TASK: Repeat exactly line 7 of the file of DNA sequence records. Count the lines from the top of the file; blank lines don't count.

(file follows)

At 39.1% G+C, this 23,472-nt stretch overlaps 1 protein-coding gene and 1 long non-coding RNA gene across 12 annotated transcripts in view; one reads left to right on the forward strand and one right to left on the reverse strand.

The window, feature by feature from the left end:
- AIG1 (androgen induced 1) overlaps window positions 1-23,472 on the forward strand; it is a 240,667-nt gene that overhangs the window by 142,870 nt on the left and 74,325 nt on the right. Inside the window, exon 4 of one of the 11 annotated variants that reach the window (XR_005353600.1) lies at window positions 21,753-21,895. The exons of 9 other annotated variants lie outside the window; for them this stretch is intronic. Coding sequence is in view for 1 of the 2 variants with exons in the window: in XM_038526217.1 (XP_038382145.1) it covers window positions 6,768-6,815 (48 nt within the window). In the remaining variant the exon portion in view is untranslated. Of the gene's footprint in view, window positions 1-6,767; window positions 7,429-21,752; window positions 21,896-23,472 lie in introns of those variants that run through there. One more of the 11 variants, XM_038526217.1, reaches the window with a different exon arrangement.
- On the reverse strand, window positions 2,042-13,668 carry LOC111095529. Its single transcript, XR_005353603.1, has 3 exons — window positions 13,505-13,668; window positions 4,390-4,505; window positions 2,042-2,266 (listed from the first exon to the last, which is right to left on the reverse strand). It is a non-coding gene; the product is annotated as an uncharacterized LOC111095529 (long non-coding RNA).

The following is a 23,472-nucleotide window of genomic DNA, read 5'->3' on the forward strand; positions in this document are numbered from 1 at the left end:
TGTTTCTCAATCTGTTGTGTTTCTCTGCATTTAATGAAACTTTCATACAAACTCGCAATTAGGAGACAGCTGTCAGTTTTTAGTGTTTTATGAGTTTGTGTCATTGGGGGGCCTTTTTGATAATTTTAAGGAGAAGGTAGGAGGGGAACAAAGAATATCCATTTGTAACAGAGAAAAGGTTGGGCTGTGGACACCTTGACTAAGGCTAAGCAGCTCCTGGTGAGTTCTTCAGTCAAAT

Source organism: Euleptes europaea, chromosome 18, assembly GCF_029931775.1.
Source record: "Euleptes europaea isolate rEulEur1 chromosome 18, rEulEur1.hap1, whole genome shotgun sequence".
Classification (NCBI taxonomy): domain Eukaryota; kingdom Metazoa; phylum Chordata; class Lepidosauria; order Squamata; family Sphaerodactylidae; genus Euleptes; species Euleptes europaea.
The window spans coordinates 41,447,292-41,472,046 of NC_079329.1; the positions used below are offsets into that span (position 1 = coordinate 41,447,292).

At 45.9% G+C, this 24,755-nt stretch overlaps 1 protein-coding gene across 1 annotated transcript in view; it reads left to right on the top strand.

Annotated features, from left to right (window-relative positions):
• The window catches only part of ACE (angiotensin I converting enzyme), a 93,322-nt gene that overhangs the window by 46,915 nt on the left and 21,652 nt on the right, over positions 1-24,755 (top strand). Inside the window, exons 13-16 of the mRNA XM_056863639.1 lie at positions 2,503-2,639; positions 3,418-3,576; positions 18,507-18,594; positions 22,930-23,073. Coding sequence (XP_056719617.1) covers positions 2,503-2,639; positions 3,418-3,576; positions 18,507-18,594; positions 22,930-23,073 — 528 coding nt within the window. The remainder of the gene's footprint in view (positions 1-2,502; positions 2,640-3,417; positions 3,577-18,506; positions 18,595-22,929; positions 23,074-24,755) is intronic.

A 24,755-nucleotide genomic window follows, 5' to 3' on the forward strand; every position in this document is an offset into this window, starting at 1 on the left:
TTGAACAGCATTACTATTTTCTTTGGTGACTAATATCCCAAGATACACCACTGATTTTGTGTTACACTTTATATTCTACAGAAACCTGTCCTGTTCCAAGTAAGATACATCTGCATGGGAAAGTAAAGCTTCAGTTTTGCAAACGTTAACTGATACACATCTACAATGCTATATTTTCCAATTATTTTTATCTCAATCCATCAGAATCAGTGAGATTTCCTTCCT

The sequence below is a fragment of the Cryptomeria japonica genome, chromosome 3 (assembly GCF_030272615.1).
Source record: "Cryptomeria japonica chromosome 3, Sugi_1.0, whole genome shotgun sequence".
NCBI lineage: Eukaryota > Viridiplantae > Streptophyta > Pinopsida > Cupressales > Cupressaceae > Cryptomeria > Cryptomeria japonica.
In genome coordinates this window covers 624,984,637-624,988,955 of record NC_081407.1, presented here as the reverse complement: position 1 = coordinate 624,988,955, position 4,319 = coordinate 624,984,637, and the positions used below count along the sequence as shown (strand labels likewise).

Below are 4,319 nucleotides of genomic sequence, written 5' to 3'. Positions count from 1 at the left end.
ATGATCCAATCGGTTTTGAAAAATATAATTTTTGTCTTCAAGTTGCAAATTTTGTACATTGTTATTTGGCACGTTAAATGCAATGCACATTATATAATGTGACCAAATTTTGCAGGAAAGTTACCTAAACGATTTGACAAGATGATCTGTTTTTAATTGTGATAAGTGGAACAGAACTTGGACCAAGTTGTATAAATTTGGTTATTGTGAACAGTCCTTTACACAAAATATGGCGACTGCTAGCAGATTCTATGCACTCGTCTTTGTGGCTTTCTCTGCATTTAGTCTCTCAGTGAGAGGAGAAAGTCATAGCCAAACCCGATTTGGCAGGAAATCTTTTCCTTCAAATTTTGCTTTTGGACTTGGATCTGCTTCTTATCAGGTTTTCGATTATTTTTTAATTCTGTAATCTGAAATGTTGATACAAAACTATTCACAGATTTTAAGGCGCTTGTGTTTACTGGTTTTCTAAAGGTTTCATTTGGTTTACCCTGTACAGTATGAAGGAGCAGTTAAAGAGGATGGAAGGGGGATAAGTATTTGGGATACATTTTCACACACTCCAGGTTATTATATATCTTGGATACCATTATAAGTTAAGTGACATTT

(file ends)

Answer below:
Source organism: Euleptes europaea, chromosome 18, assembly GCF_029931775.1.